Jan. 10 (UPI) -- Traders following the trend line pushed the price of oil close to $70 per barrel early Wednesday following signs of a massive drain on U.S. oil inventories.
Crude oil prices rallied strongly in the previous session after a federal U.S. report showed strong oil production was balanced by a surge in the consumption of consumer fuels, with the expectations of a 9.3 million barrel per day thirst for gasoline on pace to be the highest level in two years.
The rally started off the year on the back of a geopolitical risk premium fueled by protests in Iran. On Friday, U.S. President Donald Trump is widely expected to deny a waiver on oil-related sanctions under the terms of the U.N.-led nuclear agreement, a decision that could shelve millions of barrels of Iranian oil on the European market.
Late Tuesday, the American Petroleum Institute reported total U.S. crude oil inventories dropped a whopping 11.19 million barrels, blowing past the paltry 3.5 million barrel draw expected from commodity pricing group S&P Global Platts.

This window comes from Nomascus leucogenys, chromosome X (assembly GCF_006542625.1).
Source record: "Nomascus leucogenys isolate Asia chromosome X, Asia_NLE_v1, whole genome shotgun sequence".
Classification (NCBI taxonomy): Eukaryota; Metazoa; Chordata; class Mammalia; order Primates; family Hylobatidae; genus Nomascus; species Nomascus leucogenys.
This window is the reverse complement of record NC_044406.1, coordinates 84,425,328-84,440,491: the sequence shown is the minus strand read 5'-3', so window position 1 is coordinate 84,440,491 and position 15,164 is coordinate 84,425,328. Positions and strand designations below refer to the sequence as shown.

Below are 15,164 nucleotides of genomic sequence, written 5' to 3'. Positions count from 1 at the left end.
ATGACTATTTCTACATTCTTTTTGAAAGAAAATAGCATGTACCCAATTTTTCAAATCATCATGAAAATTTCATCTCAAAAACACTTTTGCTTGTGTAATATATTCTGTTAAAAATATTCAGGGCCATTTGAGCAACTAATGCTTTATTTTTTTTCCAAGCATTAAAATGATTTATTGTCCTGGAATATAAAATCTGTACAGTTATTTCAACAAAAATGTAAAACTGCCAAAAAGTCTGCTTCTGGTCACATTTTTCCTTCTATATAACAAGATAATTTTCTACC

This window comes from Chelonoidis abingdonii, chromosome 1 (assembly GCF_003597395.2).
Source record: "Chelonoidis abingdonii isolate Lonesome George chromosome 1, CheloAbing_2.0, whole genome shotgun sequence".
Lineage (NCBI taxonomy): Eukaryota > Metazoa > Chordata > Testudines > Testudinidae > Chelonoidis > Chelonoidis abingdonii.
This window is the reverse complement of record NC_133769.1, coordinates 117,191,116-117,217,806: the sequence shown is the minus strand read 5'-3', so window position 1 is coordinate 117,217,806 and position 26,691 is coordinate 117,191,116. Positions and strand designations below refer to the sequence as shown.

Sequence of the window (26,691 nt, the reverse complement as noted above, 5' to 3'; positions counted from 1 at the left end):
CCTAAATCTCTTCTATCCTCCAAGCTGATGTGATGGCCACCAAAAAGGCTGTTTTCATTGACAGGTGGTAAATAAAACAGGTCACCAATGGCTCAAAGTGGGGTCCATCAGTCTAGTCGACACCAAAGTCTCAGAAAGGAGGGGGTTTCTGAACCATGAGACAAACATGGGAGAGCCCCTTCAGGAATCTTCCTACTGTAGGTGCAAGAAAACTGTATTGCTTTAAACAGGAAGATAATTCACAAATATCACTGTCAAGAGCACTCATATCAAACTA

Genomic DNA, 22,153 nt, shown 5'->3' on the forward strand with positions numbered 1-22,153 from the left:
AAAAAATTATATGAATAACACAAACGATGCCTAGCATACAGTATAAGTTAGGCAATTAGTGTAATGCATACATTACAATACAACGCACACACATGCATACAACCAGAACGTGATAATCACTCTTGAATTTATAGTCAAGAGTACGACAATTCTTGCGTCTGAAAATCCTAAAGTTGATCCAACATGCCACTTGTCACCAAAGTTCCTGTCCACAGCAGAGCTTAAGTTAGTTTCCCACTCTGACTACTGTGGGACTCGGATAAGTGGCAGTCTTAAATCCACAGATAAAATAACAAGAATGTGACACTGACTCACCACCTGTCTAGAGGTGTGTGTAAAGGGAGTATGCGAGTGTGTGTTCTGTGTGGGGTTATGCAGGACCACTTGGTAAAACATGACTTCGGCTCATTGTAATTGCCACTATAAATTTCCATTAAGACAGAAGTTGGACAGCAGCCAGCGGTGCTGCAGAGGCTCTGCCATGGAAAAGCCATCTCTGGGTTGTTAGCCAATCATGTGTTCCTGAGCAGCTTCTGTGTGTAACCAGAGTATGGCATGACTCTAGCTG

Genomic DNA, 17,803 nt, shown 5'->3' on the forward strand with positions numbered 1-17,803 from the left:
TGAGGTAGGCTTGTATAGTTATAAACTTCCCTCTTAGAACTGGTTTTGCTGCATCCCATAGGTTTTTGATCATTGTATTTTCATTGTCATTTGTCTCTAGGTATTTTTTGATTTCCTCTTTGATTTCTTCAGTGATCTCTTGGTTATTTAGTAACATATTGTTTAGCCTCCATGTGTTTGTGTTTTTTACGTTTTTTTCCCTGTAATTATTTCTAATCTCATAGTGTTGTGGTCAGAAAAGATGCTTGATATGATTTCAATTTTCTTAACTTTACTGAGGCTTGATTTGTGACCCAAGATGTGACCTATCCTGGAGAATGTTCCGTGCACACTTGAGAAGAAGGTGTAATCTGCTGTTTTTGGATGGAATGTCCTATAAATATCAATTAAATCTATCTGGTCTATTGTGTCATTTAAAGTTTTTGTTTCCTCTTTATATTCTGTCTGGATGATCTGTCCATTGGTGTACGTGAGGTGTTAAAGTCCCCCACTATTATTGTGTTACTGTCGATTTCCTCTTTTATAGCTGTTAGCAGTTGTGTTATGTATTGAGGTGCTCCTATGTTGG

With the gap between supply and demand getting thinner and thinner, there is no room for risk. Joe McMonigle, a senior energy analyst at Hedgeye Risk Management, told UPI the question of the sanctions waiver explains some of the sustained rally.
"There is also a bit of herd mentality joining the rally on the success of fourth quarter crude draws and price rise," he said.
Ole Hanson, the head of commodity strategy at Saxo Bank, told UPI momentum is carrying the narrative.
"Don't fight the trend," he said.
The price for Brent crude oil, the global benchmark for the price of oil, was up 0.41 percent as of 9:16 a.m. EST to $69.10 per barrel. West Texas Intermediate, the U.S. benchmark, was up 0.67 percent to $63.38 per barrel.
Brent crude oil prices are up 7 percent from Dec. 1 and 40 percent, or nearly $20 per barrel, more than the first week in July. That's led to concerns about a sharp correction, driven in part by the response from U.S. shale oil producers.
In a short-term market report, the U.S. Energy Information Administration said it expects total U.S. crude oil production to increase by almost 1 million barrels per day this year and easily break all-time records with an expected average output above 10 million barrels per day.
McMonigle said production lines are pointing to signs of a surplus and a "significant correction" could be in store, though Trump's decision on sanctions remains a price factor. Hanson added that traders are clearly not focused on potential negative news.
The EIA releases formal data on oil and gasoline supplies later in the day.
"Today's EIA report has to beat estimates in order for the API driven rally to be maintained," Hanson said.